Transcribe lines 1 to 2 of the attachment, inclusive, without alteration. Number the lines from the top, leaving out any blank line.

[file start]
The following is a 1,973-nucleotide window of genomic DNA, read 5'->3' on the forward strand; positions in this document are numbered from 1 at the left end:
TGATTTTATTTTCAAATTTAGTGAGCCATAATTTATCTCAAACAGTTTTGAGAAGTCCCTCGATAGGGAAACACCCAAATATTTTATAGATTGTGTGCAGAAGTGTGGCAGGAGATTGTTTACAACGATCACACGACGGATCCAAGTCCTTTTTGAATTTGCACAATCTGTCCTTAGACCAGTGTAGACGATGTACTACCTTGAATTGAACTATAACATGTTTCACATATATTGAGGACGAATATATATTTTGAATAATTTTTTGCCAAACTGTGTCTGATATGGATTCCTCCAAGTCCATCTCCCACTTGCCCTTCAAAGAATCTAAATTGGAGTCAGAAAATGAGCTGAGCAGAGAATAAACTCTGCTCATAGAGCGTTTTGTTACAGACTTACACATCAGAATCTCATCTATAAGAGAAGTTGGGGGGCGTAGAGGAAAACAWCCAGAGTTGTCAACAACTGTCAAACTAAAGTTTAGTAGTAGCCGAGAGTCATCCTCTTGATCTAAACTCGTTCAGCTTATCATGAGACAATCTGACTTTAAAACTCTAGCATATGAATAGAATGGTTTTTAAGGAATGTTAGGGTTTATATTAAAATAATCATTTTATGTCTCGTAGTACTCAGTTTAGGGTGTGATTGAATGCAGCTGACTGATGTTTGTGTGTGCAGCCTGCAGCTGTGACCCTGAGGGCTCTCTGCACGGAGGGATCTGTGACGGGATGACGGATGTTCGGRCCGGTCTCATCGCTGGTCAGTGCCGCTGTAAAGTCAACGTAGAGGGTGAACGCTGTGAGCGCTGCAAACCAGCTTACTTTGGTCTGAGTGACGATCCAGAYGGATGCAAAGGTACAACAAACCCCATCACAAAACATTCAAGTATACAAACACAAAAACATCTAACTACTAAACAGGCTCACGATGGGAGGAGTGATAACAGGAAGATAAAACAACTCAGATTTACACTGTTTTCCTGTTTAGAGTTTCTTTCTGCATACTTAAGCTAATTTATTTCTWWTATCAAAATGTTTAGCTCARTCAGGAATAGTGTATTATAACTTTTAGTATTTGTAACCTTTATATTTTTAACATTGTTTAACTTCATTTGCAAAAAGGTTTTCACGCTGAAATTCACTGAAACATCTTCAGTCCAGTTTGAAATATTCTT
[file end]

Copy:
The following is a 1,973-nucleotide window of genomic DNA, read 5'->3' on the forward strand; positions in this document are numbered from 1 at the left end:
TGATTTTATTTTCAAATTTAGTGAGCCATAATTTATCTCAAACAGTTTTGAGAAGTCCCTCGATAGGGAAACACCCAAATATTTTATAGATTGTGTGCAGAAGTGTGGCAGGAGATTGTTTACAACGATCACACGACGGATCCAAGTCCTTTTTGAATTTGCACAATCTGTCCTTAGACCAGTGTAGACGATGTACTACCTTGAATTGAACTATAACATGTTTCACATATATTGAGGACGAATATATATTTTGAATAATTTTTTGCCAAACTGTGTCTGATATGGATTCCTCCAAGTCCATCTCCCACTTGCCCTTCAAAGAATCTAAATTGGAGTCAGAAAATGAGCTGAGCAGAGAATAAACTCTGCTCATAGAGCGTTTTGTTACAGACTTACACATCAGAATCTCATCTATAAGAGAAGTTGGGGGGCGTAGAGGAAAACAWCCAGAGTTGTCAACAACTGTCAAACTAAAGTTTAGTAGTAGCCGAGAGTCATCCTCTTGATCTAAACTCGTTCAGCTTATCATGAGACAATCTGACTTTAAAACTCTAGCATATGAATAGAATGGTTTTTAAGGAATGTTAGGGTTTATATTAAAATAATCATTTTATGTCTCGTAGTACTCAGTTTAGGGTGTGATTGAATGCAGCTGACTGATGTTTGTGTGTGCAGCCTGCAGCTGTGACCCTGAGGGCTCTCTGCACGGAGGGATCTGTGACGGGATGACGGATGTTCGGRCCGGTCTCATCGCTGGTCAGTGCCGCTGTAAAGTCAACGTAGAGGGTGAACGCTGTGAGCGCTGCAAACCAGCTTACTTTGGTCTGAGTGACGATCCAGAYGGATGCAAAGGTACAACAAACCCCATCACAAAACATTCAAGTATACAAACACAAAAACATCTAACTACTAAACAGGCTCACGATGGGAGGAGTGATAACAGGAAGATAAAACAACTCAGATTTACACTGTTTTCCTGTTTAGAGTTTCTTTCTGCATACTTAAGCTAATTTATTTCTWWTATCAAAATGTTTAGCTCARTCAGGAATAGTGTATTATAACTTTTAGTATTTGTAACCTTTATATTTTTAACATTGTTTAACTTCATTTGCAAAAAGGTTTTCACGCTGAAATTCACTGAAACATCTTCAGTCCAGTTTGAAATATTCTT